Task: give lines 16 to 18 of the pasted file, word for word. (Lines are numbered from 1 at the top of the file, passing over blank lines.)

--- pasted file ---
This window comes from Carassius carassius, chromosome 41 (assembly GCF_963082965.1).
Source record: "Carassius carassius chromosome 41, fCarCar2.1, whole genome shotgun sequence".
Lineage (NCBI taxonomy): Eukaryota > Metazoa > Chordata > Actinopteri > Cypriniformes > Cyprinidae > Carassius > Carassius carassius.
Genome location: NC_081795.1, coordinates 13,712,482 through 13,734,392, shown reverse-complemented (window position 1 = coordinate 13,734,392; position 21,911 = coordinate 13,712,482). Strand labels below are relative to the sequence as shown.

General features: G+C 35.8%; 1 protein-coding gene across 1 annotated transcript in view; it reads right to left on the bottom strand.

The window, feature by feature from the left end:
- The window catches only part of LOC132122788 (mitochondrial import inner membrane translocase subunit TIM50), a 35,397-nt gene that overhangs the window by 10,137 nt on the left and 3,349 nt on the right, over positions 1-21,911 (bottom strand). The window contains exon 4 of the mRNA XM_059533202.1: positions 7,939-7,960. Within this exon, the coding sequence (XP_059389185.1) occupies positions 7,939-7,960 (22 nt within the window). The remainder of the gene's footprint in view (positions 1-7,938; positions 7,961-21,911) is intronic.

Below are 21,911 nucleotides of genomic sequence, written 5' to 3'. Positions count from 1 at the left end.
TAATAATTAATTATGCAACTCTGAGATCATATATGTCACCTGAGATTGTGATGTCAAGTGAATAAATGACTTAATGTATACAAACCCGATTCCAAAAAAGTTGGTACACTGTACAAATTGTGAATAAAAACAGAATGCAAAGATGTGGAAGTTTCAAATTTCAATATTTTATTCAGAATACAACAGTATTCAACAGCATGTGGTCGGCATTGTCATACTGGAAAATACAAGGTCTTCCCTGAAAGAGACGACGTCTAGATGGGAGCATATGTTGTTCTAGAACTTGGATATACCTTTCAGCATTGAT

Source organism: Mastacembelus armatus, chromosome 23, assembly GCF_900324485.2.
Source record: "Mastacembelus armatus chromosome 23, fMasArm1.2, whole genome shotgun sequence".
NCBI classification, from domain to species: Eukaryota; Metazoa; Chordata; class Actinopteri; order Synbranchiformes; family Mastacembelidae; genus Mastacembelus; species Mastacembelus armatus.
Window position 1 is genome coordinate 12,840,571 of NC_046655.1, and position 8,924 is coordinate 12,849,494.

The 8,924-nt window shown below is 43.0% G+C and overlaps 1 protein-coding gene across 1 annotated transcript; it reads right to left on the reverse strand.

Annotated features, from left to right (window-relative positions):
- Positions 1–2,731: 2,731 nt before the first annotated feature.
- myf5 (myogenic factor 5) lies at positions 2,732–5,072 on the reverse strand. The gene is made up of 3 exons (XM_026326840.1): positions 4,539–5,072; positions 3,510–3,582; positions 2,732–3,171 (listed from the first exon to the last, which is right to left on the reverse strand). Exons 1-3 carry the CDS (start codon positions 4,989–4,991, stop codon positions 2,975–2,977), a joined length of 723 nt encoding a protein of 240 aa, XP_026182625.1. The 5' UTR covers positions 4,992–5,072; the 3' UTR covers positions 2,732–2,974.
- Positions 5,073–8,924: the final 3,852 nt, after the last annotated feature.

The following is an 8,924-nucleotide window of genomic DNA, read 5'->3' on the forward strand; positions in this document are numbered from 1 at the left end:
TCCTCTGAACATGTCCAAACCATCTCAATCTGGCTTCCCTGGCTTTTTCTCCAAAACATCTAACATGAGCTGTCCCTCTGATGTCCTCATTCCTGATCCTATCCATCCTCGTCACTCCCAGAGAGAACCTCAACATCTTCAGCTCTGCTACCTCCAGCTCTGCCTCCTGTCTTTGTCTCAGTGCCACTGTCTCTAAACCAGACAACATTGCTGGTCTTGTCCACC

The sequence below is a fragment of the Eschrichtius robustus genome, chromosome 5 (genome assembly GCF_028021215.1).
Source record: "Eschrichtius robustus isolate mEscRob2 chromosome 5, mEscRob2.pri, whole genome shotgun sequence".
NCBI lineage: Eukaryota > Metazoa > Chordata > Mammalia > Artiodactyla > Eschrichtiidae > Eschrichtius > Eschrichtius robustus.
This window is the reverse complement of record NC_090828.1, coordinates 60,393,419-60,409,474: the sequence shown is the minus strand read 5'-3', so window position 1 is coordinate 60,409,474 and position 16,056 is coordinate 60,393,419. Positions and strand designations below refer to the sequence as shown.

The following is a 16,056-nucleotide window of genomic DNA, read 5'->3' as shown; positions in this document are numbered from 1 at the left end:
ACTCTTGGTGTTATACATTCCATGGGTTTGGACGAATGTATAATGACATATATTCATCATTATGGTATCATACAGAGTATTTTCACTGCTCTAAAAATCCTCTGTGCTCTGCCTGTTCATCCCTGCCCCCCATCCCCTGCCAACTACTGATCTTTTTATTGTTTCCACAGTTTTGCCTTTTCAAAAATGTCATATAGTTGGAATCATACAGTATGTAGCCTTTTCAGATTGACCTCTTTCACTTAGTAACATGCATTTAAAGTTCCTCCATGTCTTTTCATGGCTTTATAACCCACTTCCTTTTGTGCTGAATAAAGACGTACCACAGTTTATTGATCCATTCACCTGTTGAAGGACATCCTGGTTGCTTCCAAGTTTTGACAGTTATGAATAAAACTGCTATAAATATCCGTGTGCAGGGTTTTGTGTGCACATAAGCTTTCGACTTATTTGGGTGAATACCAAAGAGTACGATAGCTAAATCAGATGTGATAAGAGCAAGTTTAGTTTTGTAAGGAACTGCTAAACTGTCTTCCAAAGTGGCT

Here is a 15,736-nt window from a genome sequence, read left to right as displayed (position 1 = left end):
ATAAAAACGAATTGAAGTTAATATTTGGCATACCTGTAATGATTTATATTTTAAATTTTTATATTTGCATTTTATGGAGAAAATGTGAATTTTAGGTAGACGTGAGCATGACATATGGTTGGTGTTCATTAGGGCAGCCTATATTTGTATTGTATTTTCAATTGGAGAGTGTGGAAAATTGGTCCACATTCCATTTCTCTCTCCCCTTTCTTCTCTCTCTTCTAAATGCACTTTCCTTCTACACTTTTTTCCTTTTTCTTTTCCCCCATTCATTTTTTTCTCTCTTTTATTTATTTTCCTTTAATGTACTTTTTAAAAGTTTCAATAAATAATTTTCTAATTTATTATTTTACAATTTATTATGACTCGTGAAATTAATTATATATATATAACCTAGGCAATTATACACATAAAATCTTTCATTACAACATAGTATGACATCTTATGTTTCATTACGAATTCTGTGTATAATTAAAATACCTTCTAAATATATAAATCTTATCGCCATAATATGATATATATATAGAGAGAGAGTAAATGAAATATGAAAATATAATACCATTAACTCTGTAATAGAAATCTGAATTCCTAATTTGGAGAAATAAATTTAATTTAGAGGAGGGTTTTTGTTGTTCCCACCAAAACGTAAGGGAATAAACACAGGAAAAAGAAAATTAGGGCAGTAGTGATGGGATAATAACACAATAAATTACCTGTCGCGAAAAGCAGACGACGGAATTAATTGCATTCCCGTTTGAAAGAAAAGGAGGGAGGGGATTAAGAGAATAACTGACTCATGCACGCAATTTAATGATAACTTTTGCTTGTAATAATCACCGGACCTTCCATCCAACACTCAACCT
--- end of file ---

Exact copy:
- Positions 1–2,731: 2,731 nt before the first annotated feature.
- myf5 (myogenic factor 5) lies at positions 2,732–5,072 on the reverse strand. The gene is made up of 3 exons (XM_026326840.1): positions 4,539–5,072; positions 3,510–3,582; positions 2,732–3,171 (listed from the first exon to the last, which is right to left on the reverse strand). Exons 1-3 carry the CDS (start codon positions 4,989–4,991, stop codon positions 2,975–2,977), a joined length of 723 nt encoding a protein of 240 aa, XP_026182625.1. The 5' UTR covers positions 4,992–5,072; the 3' UTR covers positions 2,732–2,974.
- Positions 5,073–8,924: the final 3,852 nt, after the last annotated feature.